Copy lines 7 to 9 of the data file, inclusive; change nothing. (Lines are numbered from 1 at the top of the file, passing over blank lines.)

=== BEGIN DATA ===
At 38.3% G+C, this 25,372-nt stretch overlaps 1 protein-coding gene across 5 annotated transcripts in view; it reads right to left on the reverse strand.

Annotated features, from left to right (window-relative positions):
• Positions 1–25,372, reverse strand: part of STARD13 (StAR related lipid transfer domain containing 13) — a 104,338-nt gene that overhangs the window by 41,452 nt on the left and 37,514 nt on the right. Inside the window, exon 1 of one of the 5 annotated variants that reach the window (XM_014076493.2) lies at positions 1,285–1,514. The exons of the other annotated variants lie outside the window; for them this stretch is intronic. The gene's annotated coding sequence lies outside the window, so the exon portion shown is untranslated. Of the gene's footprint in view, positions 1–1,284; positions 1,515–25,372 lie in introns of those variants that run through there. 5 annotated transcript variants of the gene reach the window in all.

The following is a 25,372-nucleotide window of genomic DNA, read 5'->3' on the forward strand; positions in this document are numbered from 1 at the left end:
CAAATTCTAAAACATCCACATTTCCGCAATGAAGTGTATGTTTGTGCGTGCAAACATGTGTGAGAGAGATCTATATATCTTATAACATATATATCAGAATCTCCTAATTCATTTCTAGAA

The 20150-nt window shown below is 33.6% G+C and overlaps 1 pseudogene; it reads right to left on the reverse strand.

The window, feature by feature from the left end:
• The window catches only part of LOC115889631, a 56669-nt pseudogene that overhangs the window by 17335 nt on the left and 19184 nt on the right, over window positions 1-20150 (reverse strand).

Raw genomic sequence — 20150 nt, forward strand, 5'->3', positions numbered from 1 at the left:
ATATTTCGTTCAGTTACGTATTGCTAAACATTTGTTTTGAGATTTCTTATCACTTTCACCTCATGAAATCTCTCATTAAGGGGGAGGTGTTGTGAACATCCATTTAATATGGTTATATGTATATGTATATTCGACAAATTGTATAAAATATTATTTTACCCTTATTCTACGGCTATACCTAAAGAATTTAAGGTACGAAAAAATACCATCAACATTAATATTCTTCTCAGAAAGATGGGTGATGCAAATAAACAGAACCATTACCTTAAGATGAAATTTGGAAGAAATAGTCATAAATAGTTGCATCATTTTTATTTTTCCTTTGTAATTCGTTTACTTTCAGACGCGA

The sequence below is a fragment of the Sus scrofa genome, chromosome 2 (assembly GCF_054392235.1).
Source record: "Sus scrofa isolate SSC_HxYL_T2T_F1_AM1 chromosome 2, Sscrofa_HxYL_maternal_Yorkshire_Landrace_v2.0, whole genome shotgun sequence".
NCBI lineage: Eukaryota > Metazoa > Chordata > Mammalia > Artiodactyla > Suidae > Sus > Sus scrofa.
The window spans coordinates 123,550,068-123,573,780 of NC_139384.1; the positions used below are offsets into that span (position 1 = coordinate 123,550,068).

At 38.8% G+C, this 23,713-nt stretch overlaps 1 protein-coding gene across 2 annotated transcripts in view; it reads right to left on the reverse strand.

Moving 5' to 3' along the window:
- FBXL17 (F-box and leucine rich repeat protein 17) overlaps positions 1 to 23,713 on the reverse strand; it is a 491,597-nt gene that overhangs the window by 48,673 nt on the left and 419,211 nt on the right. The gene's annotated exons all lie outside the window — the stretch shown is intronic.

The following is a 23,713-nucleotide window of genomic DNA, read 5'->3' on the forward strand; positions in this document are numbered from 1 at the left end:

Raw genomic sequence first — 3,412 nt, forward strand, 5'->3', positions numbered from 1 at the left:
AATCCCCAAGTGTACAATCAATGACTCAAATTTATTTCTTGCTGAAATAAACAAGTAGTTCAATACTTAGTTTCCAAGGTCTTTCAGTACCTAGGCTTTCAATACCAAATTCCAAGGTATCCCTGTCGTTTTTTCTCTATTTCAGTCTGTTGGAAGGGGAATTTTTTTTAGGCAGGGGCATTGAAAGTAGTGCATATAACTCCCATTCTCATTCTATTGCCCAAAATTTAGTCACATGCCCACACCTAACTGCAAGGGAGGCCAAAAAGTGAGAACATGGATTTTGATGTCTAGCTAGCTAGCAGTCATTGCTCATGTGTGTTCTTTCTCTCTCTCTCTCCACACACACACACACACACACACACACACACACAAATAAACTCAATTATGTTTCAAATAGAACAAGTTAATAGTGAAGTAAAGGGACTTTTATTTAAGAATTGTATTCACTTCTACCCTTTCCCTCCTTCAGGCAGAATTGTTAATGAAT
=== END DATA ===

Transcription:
The window, feature by feature from the left end:
• The window catches only part of LOC115889631, a 56669-nt pseudogene that overhangs the window by 17335 nt on the left and 19184 nt on the right, over window positions 1-20150 (reverse strand).

Raw genomic sequence — 20150 nt, forward strand, 5'->3', positions numbered from 1 at the left: